The Dowager Empress was much too weak to leave Taganrog for her husband's funeral in St. Petersburg. When she finally attempted to make the journey back months later, she felt so sick she had to stop at Belyov. It was here that in the early hours of May 16, 1826, one of her lady's maids found her bed in her bed from heart failure, aged forty-seven. She was put to rest beside her husband in the St. Peter and Paul Fortress and St. Petersburg after years of endless suffering and sorrow, tragedy and resilience.
The third daughter of the Charles Louise of Baden and Amalie of Hesse-Darmstadt was Princess Friederike Dorothea Wilhelmina, known as Frederica (and affectionately as "Frick" by her family), born on March 12, 1781. Like her sisters, she was given a well-rounded education in subjects like history, literature, the arts, dancing, and etiquette but unlike her other sisters, she was described as "intellectually shallow". Regardless, she was still a beauty, which seemed to run in the family, but she was also said to have a weak constitution, as she suffered from rheumatism from the age of two. When she was eleven, she accompanied her sister Louise to the court of Catherine the Great of Russia to be inspected as possible brides for her grandsons, Alexander and Constantine. The Empress was duly impressed with the young girls' beauty, intelligence, morals, and manners and in the end, it was the shy, blonde Louise who snagged the heir to the throne, Alexander, while Frederica failed to capture the interest of the brunette, bubbly Frederica. Frederica went home to Baden laden with expensive gifts and compliments from the formidable, old Empress while Louise remained behind to marry Alexander. Although Frederica failed to gain the affection of Grand Duke Constantine, she probably benefited in the end, as evident by the horrible treatment Princess Juliane of Saxe-Coburg-Saalfeld, the eventual wife of Constantine, would suffer at his hands. Eventually, Frederica would marry even higher than that of being a Grand Duchess of Russia – she would wed the King of Sweden.
King Gustav IV Adolf of Sweden had been crowned at the age of just fourteen when his father, Gustav III was assassinated in early 1792. Descended from the Prussian royal family through his paternal grandmother and the British and Danish royal families through his mother, Gustav had a certainly impressive bloodline compared to the Grand Dukes of Russia. When he was sixteen, he was betrothed to Princess Louise-Charlotte of Mecklenburg-Schwerin but the engagement fell through when the young, impetuous king fell in love with a beautiful Swedish noblewoman and broke off the engagement in an effort to abdicate and elope with her. This plan fell through when the astute woman declined this offer. With the engagement to the Princess of Mecklenburg-Schwerin now null, Gustav was encouraged by his family to visit the court of Catherine the Great so that a betrothal between himself and one of her granddaughters, the Grand Duchess Anna Pavolovna, might be arranged. However, although he at first desired to wed the Russian princess, he broke off all talks of an engagement when he learned that the Grand Duchess would not convert from Russian Orthodoxy to Lutheranism upon becoming queen. But it was here at the Russian court, upon meeting the beautiful Louise of Baden (now the Grand Duchess Elizabeth Alexeievna) the impressionable Swedish king, who always had a weakness for beautiful women, fell in love with Elizabeth's sister, Frederica, upon being presented a portrait of her and resolved to take her as his wife.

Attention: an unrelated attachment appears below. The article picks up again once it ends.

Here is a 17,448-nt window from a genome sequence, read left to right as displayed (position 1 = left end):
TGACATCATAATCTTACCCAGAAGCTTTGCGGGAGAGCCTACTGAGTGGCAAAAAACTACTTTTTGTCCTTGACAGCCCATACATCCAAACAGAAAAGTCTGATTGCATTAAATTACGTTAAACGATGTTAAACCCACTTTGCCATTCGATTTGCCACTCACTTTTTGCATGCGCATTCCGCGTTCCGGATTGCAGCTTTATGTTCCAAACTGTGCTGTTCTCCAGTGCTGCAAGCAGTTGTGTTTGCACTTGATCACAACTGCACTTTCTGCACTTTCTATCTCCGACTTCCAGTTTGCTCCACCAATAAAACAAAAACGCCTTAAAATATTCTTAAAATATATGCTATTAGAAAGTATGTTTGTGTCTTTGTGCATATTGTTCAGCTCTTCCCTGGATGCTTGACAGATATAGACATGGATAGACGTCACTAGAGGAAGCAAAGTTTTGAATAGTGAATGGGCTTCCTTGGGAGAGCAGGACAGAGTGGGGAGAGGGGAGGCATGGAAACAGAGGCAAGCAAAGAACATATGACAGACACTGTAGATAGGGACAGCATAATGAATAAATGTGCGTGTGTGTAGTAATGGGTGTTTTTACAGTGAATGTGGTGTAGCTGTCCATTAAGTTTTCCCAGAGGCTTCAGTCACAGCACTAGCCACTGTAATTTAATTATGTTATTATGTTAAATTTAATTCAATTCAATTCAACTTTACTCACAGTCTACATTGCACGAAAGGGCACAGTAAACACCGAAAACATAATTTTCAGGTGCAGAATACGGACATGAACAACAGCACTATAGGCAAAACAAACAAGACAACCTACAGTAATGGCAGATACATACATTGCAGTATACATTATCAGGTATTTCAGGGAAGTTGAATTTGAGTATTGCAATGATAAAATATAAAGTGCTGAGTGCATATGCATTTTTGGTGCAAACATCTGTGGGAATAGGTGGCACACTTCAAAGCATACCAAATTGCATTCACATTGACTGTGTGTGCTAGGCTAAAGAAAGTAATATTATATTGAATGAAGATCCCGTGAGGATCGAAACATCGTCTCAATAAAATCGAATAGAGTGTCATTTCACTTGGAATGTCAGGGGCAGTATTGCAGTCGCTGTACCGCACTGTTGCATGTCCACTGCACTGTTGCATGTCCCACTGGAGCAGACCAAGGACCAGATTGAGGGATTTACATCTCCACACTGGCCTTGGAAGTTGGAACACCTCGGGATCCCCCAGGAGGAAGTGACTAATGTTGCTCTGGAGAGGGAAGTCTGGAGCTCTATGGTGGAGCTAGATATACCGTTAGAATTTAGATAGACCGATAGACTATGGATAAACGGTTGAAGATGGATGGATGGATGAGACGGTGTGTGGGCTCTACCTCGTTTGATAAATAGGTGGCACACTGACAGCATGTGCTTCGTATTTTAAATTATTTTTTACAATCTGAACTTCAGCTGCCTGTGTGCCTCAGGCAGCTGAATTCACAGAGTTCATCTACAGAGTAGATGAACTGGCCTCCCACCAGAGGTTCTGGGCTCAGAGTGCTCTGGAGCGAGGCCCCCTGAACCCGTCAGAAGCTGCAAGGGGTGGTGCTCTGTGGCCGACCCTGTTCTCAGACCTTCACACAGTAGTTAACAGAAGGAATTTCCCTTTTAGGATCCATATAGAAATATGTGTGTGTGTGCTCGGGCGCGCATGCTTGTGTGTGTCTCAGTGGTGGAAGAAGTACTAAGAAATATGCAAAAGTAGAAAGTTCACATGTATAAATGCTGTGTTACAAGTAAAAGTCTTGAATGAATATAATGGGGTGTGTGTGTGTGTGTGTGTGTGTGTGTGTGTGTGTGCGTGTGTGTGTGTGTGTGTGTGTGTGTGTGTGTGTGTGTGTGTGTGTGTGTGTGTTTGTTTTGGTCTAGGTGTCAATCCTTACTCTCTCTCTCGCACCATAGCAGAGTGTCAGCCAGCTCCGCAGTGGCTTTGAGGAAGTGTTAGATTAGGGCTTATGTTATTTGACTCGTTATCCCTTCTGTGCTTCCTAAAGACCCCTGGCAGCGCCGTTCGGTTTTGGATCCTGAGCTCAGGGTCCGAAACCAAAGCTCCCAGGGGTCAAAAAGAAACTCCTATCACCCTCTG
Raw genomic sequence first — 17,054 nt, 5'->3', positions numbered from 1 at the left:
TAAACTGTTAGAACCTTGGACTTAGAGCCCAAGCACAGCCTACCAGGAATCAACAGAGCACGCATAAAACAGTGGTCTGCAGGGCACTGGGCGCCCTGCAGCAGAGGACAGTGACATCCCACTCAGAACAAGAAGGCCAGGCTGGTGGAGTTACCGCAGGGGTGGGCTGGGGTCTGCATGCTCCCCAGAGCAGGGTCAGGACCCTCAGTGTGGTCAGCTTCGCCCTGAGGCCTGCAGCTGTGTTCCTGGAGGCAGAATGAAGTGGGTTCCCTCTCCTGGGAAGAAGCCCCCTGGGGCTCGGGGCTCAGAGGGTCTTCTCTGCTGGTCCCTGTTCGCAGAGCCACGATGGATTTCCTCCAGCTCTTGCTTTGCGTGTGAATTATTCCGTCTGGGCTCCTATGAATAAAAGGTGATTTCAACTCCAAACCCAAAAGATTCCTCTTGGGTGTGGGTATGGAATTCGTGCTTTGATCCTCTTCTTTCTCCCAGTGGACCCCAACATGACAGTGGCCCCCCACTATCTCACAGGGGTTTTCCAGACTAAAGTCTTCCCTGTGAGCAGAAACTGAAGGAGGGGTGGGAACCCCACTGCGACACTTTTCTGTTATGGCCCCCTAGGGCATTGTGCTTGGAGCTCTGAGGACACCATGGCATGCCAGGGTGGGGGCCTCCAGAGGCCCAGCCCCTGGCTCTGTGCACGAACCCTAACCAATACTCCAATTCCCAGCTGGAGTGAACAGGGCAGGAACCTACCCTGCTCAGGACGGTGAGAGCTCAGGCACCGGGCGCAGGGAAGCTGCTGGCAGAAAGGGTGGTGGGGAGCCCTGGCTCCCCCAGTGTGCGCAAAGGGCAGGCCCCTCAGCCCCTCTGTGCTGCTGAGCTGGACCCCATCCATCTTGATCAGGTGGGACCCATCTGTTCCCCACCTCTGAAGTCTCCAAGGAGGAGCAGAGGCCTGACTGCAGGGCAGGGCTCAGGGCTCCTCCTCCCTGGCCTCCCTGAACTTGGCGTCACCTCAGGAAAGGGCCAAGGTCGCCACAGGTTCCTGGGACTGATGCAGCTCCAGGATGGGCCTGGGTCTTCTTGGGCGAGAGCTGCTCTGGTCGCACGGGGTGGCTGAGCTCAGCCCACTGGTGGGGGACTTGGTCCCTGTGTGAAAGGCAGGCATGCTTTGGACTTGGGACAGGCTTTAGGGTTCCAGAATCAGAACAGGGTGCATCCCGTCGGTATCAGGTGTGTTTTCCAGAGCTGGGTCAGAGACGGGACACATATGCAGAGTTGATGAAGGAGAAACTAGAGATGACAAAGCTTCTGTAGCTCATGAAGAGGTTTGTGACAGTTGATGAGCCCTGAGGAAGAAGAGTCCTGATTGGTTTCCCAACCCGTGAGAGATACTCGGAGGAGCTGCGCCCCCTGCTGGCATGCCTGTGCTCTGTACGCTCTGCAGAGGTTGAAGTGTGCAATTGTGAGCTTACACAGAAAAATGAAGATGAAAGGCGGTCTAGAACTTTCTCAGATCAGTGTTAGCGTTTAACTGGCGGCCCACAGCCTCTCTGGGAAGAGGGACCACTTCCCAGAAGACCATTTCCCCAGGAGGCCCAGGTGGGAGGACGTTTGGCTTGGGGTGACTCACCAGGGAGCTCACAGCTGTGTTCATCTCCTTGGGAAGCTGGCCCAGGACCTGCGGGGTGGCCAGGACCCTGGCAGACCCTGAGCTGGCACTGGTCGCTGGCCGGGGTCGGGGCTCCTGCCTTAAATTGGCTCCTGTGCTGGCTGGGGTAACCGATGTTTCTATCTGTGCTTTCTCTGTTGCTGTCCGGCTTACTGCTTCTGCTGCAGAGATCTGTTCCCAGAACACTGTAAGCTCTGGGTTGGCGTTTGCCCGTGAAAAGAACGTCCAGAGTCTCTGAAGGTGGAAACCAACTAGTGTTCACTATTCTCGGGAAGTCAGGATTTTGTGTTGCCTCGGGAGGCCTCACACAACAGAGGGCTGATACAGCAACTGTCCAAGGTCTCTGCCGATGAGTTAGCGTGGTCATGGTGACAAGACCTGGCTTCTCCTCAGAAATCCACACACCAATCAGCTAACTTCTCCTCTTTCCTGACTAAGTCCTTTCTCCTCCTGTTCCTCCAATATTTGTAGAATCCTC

|The King and Queen of Sweden (Forsslund, 1797-1800)|
Gustav traveled to Erfurt to see Frederica for himself in August of 1797 and was so taken with her that a marriage was arranged immediately, much to the surprise of Frederica's family. The eighteen-year-old King and his sixteen-year-old bride were married in Stockholm in late October of 1797 and settled in the Haga Palace, which was much to Frederica's taste. She became beloved by the Swedish people for her beauty and had no trouble getting along with her husband's family, especially her kind mother-in-law, unlike her older sister Elizabeth Alexeivna, who had a turbulent relationship with her in-laws. Nevertheless, like nearly all girls in her position, Frederica was homesick at first and had a difficult time adjusting to the strict decorum of the Swedish court. This caused her to isolate herself and become quite shy during formal occasions, as she preferred solitude over ceremony. Her marriage suffered at first, with the inexperienced Frederica being unaccustomed to her husband's intense sexual needs, frustrating him and causing her to become even further introverted. While the marriage improved once she began to deliver children, she would always believe that they were not sexually compatible, as the king was in her bedroom so much (his devoutness prevented him from engaging in extramarital affairs) that members of the royal council felt obligated to ask the king directly to "spare the queen's health." Gustav was overprotective of his wife's sexual innocence and went as far as to replace all her young maids of honor with older, married ladies in 1800 due to their "frivolous behavior".